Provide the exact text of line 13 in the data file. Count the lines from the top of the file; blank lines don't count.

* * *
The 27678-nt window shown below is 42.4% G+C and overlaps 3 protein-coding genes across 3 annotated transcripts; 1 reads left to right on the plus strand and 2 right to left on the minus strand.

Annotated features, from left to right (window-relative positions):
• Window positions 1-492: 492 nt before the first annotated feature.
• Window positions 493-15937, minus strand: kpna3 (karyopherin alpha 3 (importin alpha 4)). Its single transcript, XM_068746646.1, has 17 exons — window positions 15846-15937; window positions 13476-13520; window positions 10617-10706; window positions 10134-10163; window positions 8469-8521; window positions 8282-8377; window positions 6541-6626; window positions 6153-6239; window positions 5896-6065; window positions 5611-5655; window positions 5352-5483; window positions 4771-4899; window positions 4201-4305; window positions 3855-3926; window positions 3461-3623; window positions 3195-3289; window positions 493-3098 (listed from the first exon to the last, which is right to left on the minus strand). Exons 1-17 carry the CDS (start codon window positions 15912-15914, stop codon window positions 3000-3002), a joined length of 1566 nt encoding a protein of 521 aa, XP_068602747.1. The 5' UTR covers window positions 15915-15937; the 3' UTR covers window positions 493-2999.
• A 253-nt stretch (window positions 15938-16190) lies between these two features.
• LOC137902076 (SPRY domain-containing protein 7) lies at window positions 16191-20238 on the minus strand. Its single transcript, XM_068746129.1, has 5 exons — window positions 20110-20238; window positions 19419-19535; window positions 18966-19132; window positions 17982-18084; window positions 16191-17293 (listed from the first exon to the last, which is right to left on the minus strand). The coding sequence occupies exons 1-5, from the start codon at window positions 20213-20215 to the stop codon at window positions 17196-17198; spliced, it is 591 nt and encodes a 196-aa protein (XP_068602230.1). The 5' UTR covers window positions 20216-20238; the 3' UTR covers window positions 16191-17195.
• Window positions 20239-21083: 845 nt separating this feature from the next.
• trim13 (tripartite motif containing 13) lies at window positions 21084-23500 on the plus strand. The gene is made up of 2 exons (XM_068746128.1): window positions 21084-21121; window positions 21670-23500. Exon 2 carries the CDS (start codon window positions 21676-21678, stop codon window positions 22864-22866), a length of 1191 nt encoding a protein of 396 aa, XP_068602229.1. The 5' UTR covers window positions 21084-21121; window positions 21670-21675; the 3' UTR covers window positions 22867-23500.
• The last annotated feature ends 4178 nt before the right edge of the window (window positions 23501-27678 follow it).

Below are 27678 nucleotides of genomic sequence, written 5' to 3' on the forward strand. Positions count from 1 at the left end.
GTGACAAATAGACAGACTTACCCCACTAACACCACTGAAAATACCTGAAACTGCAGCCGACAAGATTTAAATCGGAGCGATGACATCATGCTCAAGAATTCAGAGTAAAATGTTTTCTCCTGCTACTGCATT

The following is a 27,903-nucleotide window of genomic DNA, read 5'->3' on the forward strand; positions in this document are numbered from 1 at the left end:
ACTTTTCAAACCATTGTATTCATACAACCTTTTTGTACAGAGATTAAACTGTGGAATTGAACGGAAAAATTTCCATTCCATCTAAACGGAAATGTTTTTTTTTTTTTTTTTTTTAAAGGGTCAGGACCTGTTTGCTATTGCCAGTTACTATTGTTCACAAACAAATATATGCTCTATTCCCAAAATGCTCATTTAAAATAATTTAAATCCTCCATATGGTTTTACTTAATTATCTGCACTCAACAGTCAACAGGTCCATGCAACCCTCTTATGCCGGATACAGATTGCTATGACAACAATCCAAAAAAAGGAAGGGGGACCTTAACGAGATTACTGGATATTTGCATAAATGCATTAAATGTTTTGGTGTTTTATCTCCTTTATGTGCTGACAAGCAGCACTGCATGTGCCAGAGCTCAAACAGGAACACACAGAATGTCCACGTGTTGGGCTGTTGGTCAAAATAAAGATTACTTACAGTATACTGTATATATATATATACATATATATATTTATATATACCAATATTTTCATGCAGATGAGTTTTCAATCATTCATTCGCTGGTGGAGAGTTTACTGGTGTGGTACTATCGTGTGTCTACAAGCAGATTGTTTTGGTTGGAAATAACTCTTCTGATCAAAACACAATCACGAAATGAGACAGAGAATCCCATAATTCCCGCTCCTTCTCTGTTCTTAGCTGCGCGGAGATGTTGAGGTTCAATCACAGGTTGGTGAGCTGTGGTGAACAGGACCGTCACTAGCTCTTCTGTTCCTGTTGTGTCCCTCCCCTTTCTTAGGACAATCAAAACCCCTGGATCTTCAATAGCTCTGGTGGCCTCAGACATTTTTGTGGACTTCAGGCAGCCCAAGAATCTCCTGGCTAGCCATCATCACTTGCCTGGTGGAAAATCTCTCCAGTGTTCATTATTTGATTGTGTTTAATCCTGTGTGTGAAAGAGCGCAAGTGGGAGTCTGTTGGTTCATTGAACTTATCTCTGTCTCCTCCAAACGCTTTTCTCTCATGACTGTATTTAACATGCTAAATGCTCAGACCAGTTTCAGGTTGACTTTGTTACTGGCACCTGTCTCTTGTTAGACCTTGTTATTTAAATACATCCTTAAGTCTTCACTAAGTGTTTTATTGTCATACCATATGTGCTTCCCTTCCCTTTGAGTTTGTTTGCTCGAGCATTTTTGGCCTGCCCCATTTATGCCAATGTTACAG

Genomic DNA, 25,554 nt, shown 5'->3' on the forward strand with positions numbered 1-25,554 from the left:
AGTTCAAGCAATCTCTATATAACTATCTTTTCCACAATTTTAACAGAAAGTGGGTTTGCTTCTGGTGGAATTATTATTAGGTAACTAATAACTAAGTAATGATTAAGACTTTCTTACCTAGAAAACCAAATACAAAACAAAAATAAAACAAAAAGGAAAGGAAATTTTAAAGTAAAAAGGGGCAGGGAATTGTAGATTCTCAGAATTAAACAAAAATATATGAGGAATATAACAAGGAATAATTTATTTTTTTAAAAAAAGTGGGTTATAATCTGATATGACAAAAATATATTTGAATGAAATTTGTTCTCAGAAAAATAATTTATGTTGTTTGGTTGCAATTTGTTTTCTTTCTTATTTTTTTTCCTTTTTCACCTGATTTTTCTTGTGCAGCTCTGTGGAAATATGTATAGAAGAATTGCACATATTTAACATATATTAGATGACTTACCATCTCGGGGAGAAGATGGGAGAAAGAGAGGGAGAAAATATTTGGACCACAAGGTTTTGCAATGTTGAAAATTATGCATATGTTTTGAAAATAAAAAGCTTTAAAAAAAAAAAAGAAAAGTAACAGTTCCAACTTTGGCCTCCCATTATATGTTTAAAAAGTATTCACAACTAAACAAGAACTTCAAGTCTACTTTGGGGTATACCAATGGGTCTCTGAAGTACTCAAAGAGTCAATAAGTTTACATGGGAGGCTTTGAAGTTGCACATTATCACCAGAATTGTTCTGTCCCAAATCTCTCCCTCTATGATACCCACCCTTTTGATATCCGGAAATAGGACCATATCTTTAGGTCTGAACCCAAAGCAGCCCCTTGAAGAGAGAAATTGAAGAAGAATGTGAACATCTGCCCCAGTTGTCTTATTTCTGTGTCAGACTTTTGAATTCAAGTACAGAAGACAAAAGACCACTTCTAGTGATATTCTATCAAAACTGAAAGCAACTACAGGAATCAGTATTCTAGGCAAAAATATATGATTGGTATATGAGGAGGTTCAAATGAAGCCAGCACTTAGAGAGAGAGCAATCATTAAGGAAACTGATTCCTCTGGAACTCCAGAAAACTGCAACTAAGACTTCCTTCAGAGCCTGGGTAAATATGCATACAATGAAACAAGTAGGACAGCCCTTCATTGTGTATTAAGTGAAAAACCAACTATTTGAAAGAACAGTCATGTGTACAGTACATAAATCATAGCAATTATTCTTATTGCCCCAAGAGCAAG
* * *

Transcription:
ACTTTTCAAACCATTGTATTCATACAACCTTTTTGTACAGAGATTAAACTGTGGAATTGAACGGAAAAATTTCCATTCCATCTAAACGGAAATGTTTTTTTTTTTTTTTTTTTTAAAGGGTCAGGACCTGTTTGCTATTGCCAGTTACTATTGTTCACAAACAAATATATGCTCTATTCCCAAAATGCTCATTTAAAATAATTTAAATCCTCCATATGGTTTTACTTAATTATCTGCACTCAACAGTCAACAGGTCCATGCAACCCTCTTATGCCGGATACAGATTGCTATGACAACAATCCAAAAAAAGGAAGGGGGACCTTAACGAGATTACTGGATATTTGCATAAATGCATTAAATGTTTTGGTGTTTTATCTCCTTTATGTGCTGACAAGCAGCACTGCATGTGCCAGAGCTCAAACAGGAACACACAGAATGTCCACGTGTTGGGCTGTTGGTCAAAATAAAGATTACTTACAGTATACTGTATATATATATATACATATATATATTTATATATACCAATATTTTCATGCAGATGAGTTTTCAATCATTCATTCGCTGGTGGAGAGTTTACTGGTGTGGTACTATCGTGTGTCTACAAGCAGATTGTTTTGGTTGGAAATAACTCTTCTGATCAAAACACAATCACGAAATGAGACAGAGAATCCCATAATTCCCGCTCCTTCTCTGTTCTTAGCTGCGCGGAGATGTTGAGGTTCAATCACAGGTTGGTGAGCTGTGGTGAACAGGACCGTCACTAGCTCTTCTGTTCCTGTTGTGTCCCTCCCCTTTCTTAGGACAATCAAAACCCCTGGATCTTCAATAGCTCTGGTGGCCTCAGACATTTTTGTGGACTTCAGGCAGCCCAAGAATCTCCTGGCTAGCCATCATCACTTGCCTGGTGGAAAATCTCTCCAGTGTTCATTATTTGATTGTGTTTAATCCTGTGTGTGAAAGAGCGCAAGTGGGAGTCTGTTGGTTCATTGAACTTATCTCTGTCTCCTCCAAACGCTTTTCTCTCATGACTGTATTTAACATGCTAAATGCTCAGACCAGTTTCAGGTTGACTTTGTTACTGGCACCTGTCTCTTGTTAGACCTTGTTATTTAAATACATCCTTAAGTCTTCACTAAGTGTTTTATTGTCATACCATATGTGCTTCCCTTCCCTTTGAGTTTGTTTGCTCGAGCATTTTTGGCCTGCCCCATTTATGCCAATGTTACAG